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In the Community

Talking to Busom Buddies, Nuneaton

I love talking to people, to be with people and I am always thrilled to be asked to give a talk to groups within my local community about lymphoedema. Movement in the UK is less restricted as many of us have been doubled vaccinated against Covid-19. While hand sanitising, mask wearing, and social distancing is still very much in place as most of us have been ‘safe at home’ for the last 18 months. On the 9th of June I ventured out to give a talk to Busom Buddies a friendly cancer support group attended by ladies who have all had a diagnosis of breast cancer. Some of the group sadly had also been diagnosed with secondary lymphoedema.

It was an exceptionally hot day and given the fact I had not ventured out much over the last 18 months there was some trepidation on my part. This was compounded by the fact that much of the information I usually take with me was very much out of date having sat in my wheelie (exhibition) case for the last 18 months. However, with this friendly group there was a sense that my presence was about telling my story, talking about lymphoedema and for the group to ask questions on how to look after their lymphoedema.

Selfcare is such an important part of lymphoedema and in an ideal world we would all have supported selfcare. Saddened by the fact that several of these ladies had not received any care whatsoever, one lady could not get a diagnosis from healthcare professionals for various reasons, and another lady had been diagnosed with lymphoedema when in my opinion she had lipoedema. I cannot diagnose and therefore, all I could do was suggest that she contact Lipoedema UK. The lack of support these ladies were experiencing was evident.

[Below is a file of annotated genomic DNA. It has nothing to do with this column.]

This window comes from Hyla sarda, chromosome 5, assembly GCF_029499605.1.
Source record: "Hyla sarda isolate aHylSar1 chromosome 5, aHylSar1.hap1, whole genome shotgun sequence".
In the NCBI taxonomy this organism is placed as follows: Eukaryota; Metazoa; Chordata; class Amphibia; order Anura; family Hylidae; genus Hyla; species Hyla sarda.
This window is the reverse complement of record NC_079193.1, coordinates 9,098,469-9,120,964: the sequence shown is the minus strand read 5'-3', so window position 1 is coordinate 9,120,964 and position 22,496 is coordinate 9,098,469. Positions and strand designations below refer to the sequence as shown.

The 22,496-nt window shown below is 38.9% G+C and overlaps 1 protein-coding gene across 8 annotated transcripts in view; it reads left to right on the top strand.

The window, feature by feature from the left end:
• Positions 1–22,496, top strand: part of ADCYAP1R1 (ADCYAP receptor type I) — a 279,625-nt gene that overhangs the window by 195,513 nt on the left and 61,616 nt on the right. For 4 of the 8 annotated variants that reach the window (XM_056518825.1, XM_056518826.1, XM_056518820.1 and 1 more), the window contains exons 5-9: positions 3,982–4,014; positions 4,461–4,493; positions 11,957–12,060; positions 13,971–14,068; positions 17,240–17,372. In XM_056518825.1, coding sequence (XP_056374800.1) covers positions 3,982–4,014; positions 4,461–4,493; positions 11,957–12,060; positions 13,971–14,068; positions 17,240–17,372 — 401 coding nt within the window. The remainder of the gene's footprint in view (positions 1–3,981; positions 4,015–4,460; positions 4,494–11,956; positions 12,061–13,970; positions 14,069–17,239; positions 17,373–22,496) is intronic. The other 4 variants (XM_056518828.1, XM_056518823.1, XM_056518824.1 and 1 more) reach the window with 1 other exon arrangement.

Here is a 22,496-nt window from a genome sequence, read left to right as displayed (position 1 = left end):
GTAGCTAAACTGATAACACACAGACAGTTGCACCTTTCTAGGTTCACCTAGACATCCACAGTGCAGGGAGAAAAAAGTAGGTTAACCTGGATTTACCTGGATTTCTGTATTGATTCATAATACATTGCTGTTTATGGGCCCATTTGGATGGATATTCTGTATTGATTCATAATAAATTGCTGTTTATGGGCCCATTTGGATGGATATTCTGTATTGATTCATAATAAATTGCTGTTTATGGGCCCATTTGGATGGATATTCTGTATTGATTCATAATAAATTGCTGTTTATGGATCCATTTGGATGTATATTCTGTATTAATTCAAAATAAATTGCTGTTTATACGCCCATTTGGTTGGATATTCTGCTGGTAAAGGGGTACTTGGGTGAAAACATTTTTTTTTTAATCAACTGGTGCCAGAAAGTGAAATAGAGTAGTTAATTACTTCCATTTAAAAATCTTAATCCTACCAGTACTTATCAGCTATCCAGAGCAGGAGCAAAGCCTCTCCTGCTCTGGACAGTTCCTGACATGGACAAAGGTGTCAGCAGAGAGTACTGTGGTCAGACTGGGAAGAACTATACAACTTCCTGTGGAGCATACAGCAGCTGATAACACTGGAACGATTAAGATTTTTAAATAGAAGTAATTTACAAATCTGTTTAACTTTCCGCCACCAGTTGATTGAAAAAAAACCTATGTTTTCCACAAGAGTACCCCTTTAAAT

We discussed all aspects of living with lymphoedema from skin care, the importance of compression, and why movement is essential. Because it was such a hot day teas and coffee were replaced by diet coke. This provided a' giggle slap on the wrist' moment when I could tell them off and explained why fizzy drinks are not good for lymphoedema and the water I was drinking was preferable.

It is important for those of us who live with lymphoedema to drink more water

Don't be tempted to think the opposite - Lymph fluid is high in protein

To remove protein from your tissues you need water

Drinking water, means "protein-traffic" moves better around the lymph system

This was a lovely afternoon and I thank Corinne Morgan who organises the group for inviting me and it was lovely to catch up and talk face to face with Sue Sanders who is one of our moderators on Facebook.

Time for reflection

Why after 10 years since my diagnosis am I still surprised and annoyed to hear that these ladies received no information to the possibility of being diagnosed with lymphoedema? Why aren’t these ladies being given the support they need for their lymphoedema? Some of their stories beggar belief and there are more questions than answers:

  • Why are cancer patients still not being warned about the possibility of being diagnosed with lymphoedema?

  • Is it because healthcare professionals think we are only capable of dealing with the cancer diagnosis?

  • Why is there no lymphoedema long-term care plan in place for this lifelong condition?

We need the information - to make informed choices

We are supposed to be living in a society where patient-centred care is part of the treatment plan. Care plans should be conducted through a Holistic Needs Assessment (HNA) for a person-centred approach, and this should not only include the individuals needs but the information they need to live with lymphoedema. If we are to improve the quality of life for those diagnosed with lymphoedema then the patient must receive decent quality care, not be provided with the outdated and minimalistic information that is currently given.

One interesting question is emerging repeatedly not only at my talk with Busom Buddies but online in our social media “Could I be predisposed to lymphoedema”? I have my own views on this subject, and this is very much a question for the future.

Finally, my friend Maxine Tuffin from T & S Photography came along and took photographs as part of a photoshoot she was doing for me. Lots of nice photographs.

Thank you to Busom Buddies for having me if you live in the Nuneaton Area this friendly group would love to see you, they meet on the 2nd Wednesday of the month at:

Weddington Social Club

Weddington Road, CV10 0ER

Contact: Corinne Morgan


Busom Buddies donated £25.50 towards our funds which I am extremely grateful for. We receive no official funding please support L-W-O Community by making a yearly donation so that we can continue supporting those living with lymphoedema through our social media and websites.

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